Aside from Silverlens and Blacksoup, the only other venue this author can think of that exclusively shows photography is the Alcove at Filipinas Heritage Library with the three spaces each defining themselves distinctly. Silverlens banners being the only museum-quality space dedicated to photography and photo-based art; Blacksoup, as an independent art space, offers a more laidback setting and is ideal for quirkier work (such as the lomo exhibit last year); Alcove sets itself strictly for black-and-white photographs. Other venues which have developed a special focus for photography are Lumiere and One Workshop Gallery, although both places also show more traditional art forms, too.

That there are so little venues for photography-based art is testament to a very small market for this art form. The art industry is driven largely by the exclusive nature of pieces — of that one prized artwork unlike any other — which the very quality of photography defies. As a print, it can be continuously reproduced and while the artist only prints a select number, the easily replicated aspect, especially precarious in the age of the digital camera, can be rather a turn-off for art collectors. It "doesn’t sound seductive at all," Navarroza admits. For a living, many turn to event and commercial photography while only occasionally being able to show their photo-based art. Lorenzo smiles at this, saying, "Fortunate is the photographer who gets paid to do personal work."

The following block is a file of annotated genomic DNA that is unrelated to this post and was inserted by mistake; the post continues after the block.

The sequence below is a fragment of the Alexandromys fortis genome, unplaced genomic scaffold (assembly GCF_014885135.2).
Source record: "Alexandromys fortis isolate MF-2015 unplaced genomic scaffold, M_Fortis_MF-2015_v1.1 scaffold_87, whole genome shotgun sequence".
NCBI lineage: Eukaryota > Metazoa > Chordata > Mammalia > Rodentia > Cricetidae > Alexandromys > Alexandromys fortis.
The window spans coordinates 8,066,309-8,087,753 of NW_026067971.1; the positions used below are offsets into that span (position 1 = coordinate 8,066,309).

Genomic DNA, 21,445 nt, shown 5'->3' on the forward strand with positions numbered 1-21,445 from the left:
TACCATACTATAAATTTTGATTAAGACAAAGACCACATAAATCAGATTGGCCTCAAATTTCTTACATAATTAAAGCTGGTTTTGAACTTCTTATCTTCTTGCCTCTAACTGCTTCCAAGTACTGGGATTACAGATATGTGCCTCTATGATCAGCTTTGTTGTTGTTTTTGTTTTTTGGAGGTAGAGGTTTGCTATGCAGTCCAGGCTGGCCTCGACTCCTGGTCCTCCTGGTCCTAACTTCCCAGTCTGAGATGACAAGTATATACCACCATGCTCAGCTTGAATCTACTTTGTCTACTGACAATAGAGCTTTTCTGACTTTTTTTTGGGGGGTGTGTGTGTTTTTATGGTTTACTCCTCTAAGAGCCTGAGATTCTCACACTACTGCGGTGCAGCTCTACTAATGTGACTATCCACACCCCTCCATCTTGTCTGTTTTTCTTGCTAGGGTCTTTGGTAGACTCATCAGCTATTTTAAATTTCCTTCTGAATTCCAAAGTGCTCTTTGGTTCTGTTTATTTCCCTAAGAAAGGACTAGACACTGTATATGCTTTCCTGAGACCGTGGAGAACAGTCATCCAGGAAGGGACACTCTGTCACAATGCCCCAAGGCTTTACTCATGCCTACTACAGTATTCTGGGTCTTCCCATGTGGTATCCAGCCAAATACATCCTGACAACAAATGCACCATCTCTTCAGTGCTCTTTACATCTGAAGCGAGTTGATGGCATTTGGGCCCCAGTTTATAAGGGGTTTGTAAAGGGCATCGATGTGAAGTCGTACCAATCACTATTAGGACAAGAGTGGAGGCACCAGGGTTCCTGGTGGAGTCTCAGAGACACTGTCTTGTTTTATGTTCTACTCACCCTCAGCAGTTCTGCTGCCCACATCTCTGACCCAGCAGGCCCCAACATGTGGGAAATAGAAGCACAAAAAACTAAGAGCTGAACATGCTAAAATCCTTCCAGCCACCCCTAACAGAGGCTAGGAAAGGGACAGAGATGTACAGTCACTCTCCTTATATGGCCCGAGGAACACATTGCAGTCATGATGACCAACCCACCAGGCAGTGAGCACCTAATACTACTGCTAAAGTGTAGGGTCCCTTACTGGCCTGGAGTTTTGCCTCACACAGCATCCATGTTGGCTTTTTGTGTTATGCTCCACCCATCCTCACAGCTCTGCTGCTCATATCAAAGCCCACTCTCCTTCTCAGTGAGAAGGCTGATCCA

While photo-based art is a long way off from being essentially appreciated as art in the Philippines (especially by those with antiquated ideas of what art is), there are signs that its recognition as an art form is increasing. A few years ago, a number of these spaces focused on photography didn’t even exist. Silverlens only launched in 2004, Blacksoup opened in 2005 and One Workshop only commenced its gallery and new studio last year. And while most photography exhibits in malls are commercial, cliché or tied to celebrities, a recent exhibit at the Mall of Asia, "Large 8," which featured photo-abstract works blown up to staggering scale, appears to herald a growing appreciation of photography as art.

Navarroza says, "Appreciating pictures for their sheer pleasurable aesthetic value, yes, we do have a lot of those. We all enjoy looking at pictures. But appreciating pictures further for their mental/spiritual/sensual/artistic implications or as critical mirrors to provoke thinking is few and far between. It requires a certain sensitivity of thought and depends on the viewer’s willingness to see beyond the 2-D image."

Appreciating at deeper levels? Seeing beyond the image? It seems that the plight of photography as art is the plight of art, indeed.

Philstar Today- The Plight of Photography as Art -
By Clarissa Chikiamco


john said...

well i guess yoiur into a deeper dimension. im into photography too but havent practiced it lately. ive been busy lately. hope you could share ideas nex time